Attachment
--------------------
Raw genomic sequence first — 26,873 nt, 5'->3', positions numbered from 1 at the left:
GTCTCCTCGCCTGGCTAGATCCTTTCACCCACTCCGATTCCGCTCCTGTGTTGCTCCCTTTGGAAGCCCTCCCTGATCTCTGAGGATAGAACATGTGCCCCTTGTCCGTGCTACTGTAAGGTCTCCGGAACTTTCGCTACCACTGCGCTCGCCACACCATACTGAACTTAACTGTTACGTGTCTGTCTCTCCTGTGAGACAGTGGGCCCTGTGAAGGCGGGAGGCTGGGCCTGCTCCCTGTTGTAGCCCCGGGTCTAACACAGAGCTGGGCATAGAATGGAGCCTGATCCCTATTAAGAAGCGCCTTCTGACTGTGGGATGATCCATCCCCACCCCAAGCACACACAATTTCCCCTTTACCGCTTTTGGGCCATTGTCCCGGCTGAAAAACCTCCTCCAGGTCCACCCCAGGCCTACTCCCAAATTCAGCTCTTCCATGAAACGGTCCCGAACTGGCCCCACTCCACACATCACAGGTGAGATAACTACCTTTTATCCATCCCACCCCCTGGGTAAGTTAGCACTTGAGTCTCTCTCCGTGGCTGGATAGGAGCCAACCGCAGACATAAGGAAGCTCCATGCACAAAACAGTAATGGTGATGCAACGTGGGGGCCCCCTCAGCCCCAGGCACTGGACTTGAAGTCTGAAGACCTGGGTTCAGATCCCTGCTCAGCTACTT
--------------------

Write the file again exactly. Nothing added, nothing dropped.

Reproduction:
Raw genomic sequence first — 26,873 nt, 5'->3', positions numbered from 1 at the left:
GTCTCCTCGCCTGGCTAGATCCTTTCACCCACTCCGATTCCGCTCCTGTGTTGCTCCCTTTGGAAGCCCTCCCTGATCTCTGAGGATAGAACATGTGCCCCTTGTCCGTGCTACTGTAAGGTCTCCGGAACTTTCGCTACCACTGCGCTCGCCACACCATACTGAACTTAACTGTTACGTGTCTGTCTCTCCTGTGAGACAGTGGGCCCTGTGAAGGCGGGAGGCTGGGCCTGCTCCCTGTTGTAGCCCCGGGTCTAACACAGAGCTGGGCATAGAATGGAGCCTGATCCCTATTAAGAAGCGCCTTCTGACTGTGGGATGATCCATCCCCACCCCAAGCACACACAATTTCCCCTTTACCGCTTTTGGGCCATTGTCCCGGCTGAAAAACCTCCTCCAGGTCCACCCCAGGCCTACTCCCAAATTCAGCTCTTCCATGAAACGGTCCCGAACTGGCCCCACTCCACACATCACAGGTGAGATAACTACCTTTTATCCATCCCACCCCCTGGGTAAGTTAGCACTTGAGTCTCTCTCCGTGGCTGGATAGGAGCCAACCGCAGACATAAGGAAGCTCCATGCACAAAACAGTAATGGTGATGCAACGTGGGGGCCCCCTCAGCCCCAGGCACTGGACTTGAAGTCTGAAGACCTGGGTTCAGATCCCTGCTCAGCTACTT